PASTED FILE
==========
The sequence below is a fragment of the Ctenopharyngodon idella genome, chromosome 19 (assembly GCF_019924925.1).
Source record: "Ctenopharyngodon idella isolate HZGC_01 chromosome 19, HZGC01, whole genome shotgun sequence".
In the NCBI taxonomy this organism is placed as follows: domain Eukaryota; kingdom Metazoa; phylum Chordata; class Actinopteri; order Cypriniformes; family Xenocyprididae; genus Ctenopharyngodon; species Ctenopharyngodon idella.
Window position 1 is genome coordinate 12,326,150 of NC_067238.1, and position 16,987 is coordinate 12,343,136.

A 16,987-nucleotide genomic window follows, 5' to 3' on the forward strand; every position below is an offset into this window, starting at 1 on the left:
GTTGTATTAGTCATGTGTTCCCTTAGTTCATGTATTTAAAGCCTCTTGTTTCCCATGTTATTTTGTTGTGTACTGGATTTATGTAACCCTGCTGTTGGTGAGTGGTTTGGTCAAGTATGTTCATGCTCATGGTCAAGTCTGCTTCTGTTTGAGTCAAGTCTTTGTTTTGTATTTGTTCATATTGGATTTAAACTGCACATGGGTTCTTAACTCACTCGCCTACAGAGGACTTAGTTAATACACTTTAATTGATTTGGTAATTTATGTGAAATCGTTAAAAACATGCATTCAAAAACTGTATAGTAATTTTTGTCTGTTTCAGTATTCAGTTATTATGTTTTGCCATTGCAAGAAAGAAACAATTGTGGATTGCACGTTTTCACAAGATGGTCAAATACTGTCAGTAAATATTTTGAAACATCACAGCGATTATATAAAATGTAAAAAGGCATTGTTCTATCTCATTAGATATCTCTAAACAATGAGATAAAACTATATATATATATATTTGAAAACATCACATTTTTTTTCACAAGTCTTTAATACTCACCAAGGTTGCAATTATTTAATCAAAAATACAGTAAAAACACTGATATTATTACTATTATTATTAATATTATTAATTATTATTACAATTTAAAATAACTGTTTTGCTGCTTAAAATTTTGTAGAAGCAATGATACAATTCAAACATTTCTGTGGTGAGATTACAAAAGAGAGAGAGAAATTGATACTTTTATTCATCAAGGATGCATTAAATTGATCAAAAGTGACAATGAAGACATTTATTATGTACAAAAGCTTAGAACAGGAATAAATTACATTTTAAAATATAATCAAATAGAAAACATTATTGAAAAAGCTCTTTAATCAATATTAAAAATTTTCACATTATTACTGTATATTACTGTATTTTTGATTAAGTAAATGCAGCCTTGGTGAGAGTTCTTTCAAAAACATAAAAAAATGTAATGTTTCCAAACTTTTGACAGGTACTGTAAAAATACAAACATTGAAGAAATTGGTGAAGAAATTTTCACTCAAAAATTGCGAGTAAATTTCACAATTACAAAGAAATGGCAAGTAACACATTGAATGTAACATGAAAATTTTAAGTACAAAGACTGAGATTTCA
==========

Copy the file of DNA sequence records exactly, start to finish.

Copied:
The sequence below is a fragment of the Ctenopharyngodon idella genome, chromosome 19 (assembly GCF_019924925.1).
Source record: "Ctenopharyngodon idella isolate HZGC_01 chromosome 19, HZGC01, whole genome shotgun sequence".
In the NCBI taxonomy this organism is placed as follows: domain Eukaryota; kingdom Metazoa; phylum Chordata; class Actinopteri; order Cypriniformes; family Xenocyprididae; genus Ctenopharyngodon; species Ctenopharyngodon idella.
Window position 1 is genome coordinate 12,326,150 of NC_067238.1, and position 16,987 is coordinate 12,343,136.

A 16,987-nucleotide genomic window follows, 5' to 3' on the forward strand; every position below is an offset into this window, starting at 1 on the left:
GTTGTATTAGTCATGTGTTCCCTTAGTTCATGTATTTAAAGCCTCTTGTTTCCCATGTTATTTTGTTGTGTACTGGATTTATGTAACCCTGCTGTTGGTGAGTGGTTTGGTCAAGTATGTTCATGCTCATGGTCAAGTCTGCTTCTGTTTGAGTCAAGTCTTTGTTTTGTATTTGTTCATATTGGATTTAAACTGCACATGGGTTCTTAACTCACTCGCCTACAGAGGACTTAGTTAATACACTTTAATTGATTTGGTAATTTATGTGAAATCGTTAAAAACATGCATTCAAAAACTGTATAGTAATTTTTGTCTGTTTCAGTATTCAGTTATTATGTTTTGCCATTGCAAGAAAGAAACAATTGTGGATTGCACGTTTTCACAAGATGGTCAAATACTGTCAGTAAATATTTTGAAACATCACAGCGATTATATAAAATGTAAAAAGGCATTGTTCTATCTCATTAGATATCTCTAAACAATGAGATAAAACTATATATATATATATTTGAAAACATCACATTTTTTTTCACAAGTCTTTAATACTCACCAAGGTTGCAATTATTTAATCAAAAATACAGTAAAAACACTGATATTATTACTATTATTATTAATATTATTAATTATTATTACAATTTAAAATAACTGTTTTGCTGCTTAAAATTTTGTAGAAGCAATGATACAATTCAAACATTTCTGTGGTGAGATTACAAAAGAGAGAGAGAAATTGATACTTTTATTCATCAAGGATGCATTAAATTGATCAAAAGTGACAATGAAGACATTTATTATGTACAAAAGCTTAGAACAGGAATAAATTACATTTTAAAATATAATCAAATAGAAAACATTATTGAAAAAGCTCTTTAATCAATATTAAAAATTTTCACATTATTACTGTATATTACTGTATTTTTGATTAAGTAAATGCAGCCTTGGTGAGAGTTCTTTCAAAAACATAAAAAAATGTAATGTTTCCAAACTTTTGACAGGTACTGTAAAAATACAAACATTGAAGAAATTGGTGAAGAAATTTTCACTCAAAAATTGCGAGTAAATTTCACAATTACAAAGAAATGGCAAGTAACACATTGAATGTAACATGAAAATTTTAAGTACAAAGACTGAGATTTCA